TORONTO - Ontario families will end up paying hundreds of dollars more at the pump once the new harmonized sales tax kicks in July 1, the NDP warned Monday.

The average family with at least two children will pay $232 more a year to fill up their car, according to figures calculated by the party using a Statistics Canada economic model.

The government will collect $895 million through new taxes on gasoline when it merges its sales tax with the federal GST, said NDP Leader Andrea Horwath.

"That's on top of the new taxes just to turn on the lights," she told the legislature. "That's on top of the new taxes just to turn on the heat and keep the house warm."

Taxpayers have plenty of information from the government about how the HST will affect them, including the 600,000 new jobs it's expected to create, said Premier Dalton McGuinty.

"Fortunately, there will come a time very, very shortly when the rage associated with the rhetoric will abate and our new tax reforms will become the reality," he told the legislature.

"Then people will have an opportunity for themselves to imagine and to experience exactly what is happening as a result of our changes."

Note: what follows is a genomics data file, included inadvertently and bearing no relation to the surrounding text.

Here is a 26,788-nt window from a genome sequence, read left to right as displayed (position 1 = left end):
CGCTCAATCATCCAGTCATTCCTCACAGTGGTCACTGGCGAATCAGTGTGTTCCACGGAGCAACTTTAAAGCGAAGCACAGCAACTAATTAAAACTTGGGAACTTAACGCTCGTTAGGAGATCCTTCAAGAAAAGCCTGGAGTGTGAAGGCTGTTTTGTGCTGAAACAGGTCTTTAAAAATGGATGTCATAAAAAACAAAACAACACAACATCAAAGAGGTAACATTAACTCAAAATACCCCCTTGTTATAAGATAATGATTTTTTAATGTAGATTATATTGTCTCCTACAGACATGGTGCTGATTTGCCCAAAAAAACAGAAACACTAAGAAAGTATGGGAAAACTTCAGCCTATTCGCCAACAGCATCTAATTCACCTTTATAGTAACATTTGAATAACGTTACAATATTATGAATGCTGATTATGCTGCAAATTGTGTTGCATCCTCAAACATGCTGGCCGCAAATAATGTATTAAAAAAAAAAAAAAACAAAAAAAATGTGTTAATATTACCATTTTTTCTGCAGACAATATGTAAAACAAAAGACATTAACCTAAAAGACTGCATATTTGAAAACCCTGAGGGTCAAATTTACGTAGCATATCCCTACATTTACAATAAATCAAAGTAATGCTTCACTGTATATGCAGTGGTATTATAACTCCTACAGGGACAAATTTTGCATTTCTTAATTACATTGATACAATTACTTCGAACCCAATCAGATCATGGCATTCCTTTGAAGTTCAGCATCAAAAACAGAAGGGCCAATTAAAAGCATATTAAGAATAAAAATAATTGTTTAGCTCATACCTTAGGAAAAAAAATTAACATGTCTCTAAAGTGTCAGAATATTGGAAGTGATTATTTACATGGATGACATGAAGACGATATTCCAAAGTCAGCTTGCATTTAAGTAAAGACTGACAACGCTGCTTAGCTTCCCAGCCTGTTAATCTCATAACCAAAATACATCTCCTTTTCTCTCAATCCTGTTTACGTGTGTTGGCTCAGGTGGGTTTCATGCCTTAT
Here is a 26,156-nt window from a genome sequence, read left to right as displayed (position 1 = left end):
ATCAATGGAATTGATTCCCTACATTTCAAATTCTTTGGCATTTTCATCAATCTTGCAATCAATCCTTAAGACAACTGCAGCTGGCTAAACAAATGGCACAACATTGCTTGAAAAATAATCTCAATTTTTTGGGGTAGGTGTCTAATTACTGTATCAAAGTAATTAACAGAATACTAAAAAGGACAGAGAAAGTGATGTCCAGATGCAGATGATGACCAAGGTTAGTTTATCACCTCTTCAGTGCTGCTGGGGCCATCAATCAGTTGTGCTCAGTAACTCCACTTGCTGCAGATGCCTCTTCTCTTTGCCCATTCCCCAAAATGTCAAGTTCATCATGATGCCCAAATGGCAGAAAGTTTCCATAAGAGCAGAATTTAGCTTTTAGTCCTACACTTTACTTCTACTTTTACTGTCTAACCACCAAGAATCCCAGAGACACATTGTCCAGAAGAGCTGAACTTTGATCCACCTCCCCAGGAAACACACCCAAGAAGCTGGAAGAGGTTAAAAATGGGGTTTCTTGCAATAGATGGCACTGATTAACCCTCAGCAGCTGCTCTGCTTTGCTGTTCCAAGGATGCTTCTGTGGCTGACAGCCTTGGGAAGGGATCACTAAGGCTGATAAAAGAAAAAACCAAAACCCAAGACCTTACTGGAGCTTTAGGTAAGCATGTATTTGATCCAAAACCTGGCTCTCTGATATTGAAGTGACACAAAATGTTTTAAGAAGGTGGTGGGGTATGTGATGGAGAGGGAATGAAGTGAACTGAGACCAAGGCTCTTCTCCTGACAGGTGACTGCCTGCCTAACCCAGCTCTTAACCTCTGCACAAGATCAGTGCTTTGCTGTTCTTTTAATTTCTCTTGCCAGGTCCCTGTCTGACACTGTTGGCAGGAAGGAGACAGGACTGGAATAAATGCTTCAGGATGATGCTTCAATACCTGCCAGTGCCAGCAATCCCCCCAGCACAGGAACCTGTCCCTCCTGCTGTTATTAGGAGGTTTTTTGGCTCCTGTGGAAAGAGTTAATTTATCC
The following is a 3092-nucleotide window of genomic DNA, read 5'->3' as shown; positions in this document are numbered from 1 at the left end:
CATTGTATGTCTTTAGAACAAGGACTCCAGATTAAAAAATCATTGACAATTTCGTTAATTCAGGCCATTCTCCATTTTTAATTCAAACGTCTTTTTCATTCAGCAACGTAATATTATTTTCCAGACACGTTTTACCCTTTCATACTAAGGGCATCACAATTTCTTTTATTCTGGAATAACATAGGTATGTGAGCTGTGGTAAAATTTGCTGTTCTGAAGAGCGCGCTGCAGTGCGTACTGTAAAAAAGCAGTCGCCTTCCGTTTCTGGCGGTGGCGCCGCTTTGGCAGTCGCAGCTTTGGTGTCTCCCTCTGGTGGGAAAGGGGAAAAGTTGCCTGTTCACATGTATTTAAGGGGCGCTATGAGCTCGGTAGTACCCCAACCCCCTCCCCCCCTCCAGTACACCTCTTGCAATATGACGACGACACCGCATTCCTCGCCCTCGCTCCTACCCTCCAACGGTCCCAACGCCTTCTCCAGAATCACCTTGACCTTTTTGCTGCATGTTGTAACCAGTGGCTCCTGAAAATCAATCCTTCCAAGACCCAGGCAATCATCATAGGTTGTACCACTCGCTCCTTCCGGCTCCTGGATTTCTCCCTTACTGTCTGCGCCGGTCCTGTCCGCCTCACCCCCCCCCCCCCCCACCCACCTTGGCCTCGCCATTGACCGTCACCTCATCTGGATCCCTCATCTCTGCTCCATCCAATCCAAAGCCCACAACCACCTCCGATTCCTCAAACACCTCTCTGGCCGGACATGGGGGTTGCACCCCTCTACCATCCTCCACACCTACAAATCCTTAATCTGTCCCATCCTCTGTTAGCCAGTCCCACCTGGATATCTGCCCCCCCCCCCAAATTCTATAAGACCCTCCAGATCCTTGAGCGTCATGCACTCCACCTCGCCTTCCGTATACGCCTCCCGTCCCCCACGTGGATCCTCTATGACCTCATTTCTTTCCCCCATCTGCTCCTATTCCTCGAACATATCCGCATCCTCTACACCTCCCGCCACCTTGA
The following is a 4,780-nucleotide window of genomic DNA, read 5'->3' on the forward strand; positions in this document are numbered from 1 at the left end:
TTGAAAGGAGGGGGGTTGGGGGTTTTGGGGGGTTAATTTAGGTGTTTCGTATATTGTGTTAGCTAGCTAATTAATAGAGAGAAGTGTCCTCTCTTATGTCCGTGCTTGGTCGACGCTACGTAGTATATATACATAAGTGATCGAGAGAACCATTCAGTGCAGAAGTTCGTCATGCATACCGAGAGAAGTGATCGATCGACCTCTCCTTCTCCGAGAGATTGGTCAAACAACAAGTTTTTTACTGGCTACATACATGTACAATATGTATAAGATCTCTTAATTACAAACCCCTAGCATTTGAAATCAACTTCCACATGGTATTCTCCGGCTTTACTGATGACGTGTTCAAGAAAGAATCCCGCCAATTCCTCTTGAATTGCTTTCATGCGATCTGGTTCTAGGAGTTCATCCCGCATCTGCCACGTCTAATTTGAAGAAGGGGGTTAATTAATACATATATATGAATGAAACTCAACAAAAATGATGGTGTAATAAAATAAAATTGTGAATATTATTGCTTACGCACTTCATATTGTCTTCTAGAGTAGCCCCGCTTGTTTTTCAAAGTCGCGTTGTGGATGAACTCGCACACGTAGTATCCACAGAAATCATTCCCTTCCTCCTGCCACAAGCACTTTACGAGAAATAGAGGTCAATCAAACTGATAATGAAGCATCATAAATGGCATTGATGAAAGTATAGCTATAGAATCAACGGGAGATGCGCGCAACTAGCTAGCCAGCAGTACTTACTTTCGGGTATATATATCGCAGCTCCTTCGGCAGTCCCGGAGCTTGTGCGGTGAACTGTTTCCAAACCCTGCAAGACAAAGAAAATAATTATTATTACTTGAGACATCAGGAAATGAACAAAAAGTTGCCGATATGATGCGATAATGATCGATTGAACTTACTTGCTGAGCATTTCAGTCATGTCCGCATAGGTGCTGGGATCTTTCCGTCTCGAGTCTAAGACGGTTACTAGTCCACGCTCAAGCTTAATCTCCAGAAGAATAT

The HST isn't the only money grab, said Opposition Leader Tim Hudak.

The average family has been paying $2,700 more a year in new taxes and fees on everything from tuition to electricity bills since 2007, when the Liberals won a second majority government, he said.

"This simple basket of goods and services we all use every day is becoming unaffordable under the McGuinty government," he said outside the house.

Revenue Minister John Wilkinson said drivers will see an eight per cent hike at the pump when the HST takes effect, because taxes are built into the price per litre.

"When we harmonize our sales tax, it means that about 17 per cent of the things that we buy every day are going to see an increase in the sales tax," he said.

But the new revenue will be used to cut income and business taxes by $10 billion over the next three years, Wilkinson added.

The NDP released figures last week that suggest families will pay hundreds, if not thousands of dollars more in taxes once the single sales tax takes effect.

The party calculates that the average Ontario family will pay $794 more in taxes every year if businesses don't pass on their savings to consumers, and $638 a year more if businesses do lower prices to reflect lower input costs.

The governing Liberals are offering one-time payments of up to $1,000 for families and $300 for singles to offset the initial impact of the HST.

McGuinty pointed out that the HST has received the support of both the NDP government in Nova Scotia -- which is hiking the tax to 15 per cent from 13 per cent -- and such prominent Conservatives as former premier Mike Harris and federal cabinet ministers Tony Clement and Jim Flaherty.